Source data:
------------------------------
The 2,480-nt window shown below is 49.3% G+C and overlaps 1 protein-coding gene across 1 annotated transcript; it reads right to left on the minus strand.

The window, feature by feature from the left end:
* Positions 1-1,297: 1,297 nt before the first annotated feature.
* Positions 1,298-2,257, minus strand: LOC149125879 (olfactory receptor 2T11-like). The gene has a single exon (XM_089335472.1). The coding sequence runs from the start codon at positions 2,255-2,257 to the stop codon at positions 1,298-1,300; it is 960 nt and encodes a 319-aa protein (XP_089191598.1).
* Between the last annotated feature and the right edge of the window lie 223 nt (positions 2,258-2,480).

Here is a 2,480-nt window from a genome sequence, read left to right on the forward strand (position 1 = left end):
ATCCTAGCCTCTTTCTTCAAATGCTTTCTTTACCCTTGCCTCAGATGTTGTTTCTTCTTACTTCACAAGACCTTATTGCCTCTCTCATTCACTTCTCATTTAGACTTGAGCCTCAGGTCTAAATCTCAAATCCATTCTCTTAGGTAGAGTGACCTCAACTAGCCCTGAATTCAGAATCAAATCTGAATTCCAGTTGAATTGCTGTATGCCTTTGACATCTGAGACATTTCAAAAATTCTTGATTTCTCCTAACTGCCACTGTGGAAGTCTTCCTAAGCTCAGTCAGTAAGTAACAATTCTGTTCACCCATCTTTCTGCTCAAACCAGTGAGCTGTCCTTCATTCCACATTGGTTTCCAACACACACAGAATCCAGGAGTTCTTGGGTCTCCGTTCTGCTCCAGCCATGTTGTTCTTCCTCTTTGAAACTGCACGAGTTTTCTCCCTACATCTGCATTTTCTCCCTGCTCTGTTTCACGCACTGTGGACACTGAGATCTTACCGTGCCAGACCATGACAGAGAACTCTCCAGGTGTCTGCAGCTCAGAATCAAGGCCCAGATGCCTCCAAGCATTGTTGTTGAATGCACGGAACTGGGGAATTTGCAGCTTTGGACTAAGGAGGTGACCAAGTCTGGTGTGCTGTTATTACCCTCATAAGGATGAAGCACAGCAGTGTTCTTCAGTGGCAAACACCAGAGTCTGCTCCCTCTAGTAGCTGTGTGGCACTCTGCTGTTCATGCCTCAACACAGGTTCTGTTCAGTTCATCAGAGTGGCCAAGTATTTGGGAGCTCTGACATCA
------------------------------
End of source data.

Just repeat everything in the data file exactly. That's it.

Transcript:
The 2,480-nt window shown below is 49.3% G+C and overlaps 1 protein-coding gene across 1 annotated transcript; it reads right to left on the minus strand.

The window, feature by feature from the left end:
* Positions 1-1,297: 1,297 nt before the first annotated feature.
* Positions 1,298-2,257, minus strand: LOC149125879 (olfactory receptor 2T11-like). The gene has a single exon (XM_089335472.1). The coding sequence runs from the start codon at positions 2,255-2,257 to the stop codon at positions 1,298-1,300; it is 960 nt and encodes a 319-aa protein (XP_089191598.1).
* Between the last annotated feature and the right edge of the window lie 223 nt (positions 2,258-2,480).

Here is a 2,480-nt window from a genome sequence, read left to right on the forward strand (position 1 = left end):
ATCCTAGCCTCTTTCTTCAAATGCTTTCTTTACCCTTGCCTCAGATGTTGTTTCTTCTTACTTCACAAGACCTTATTGCCTCTCTCATTCACTTCTCATTTAGACTTGAGCCTCAGGTCTAAATCTCAAATCCATTCTCTTAGGTAGAGTGACCTCAACTAGCCCTGAATTCAGAATCAAATCTGAATTCCAGTTGAATTGCTGTATGCCTTTGACATCTGAGACATTTCAAAAATTCTTGATTTCTCCTAACTGCCACTGTGGAAGTCTTCCTAAGCTCAGTCAGTAAGTAACAATTCTGTTCACCCATCTTTCTGCTCAAACCAGTGAGCTGTCCTTCATTCCACATTGGTTTCCAACACACACAGAATCCAGGAGTTCTTGGGTCTCCGTTCTGCTCCAGCCATGTTGTTCTTCCTCTTTGAAACTGCACGAGTTTTCTCCCTACATCTGCATTTTCTCCCTGCTCTGTTTCACGCACTGTGGACACTGAGATCTTACCGTGCCAGACCATGACAGAGAACTCTCCAGGTGTCTGCAGCTCAGAATCAAGGCCCAGATGCCTCCAAGCATTGTTGTTGAATGCACGGAACTGGGGAATTTGCAGCTTTGGACTAAGGAGGTGACCAAGTCTGGTGTGCTGTTATTACCCTCATAAGGATGAAGCACAGCAGTGTTCTTCAGTGGCAAACACCAGAGTCTGCTCCCTCTAGTAGCTGTGTGGCACTCTGCTGTTCATGCCTCAACACAGGTTCTGTTCAGTTCATCAGAGTGGCCAAGTATTTGGGAGCTCTGACATCA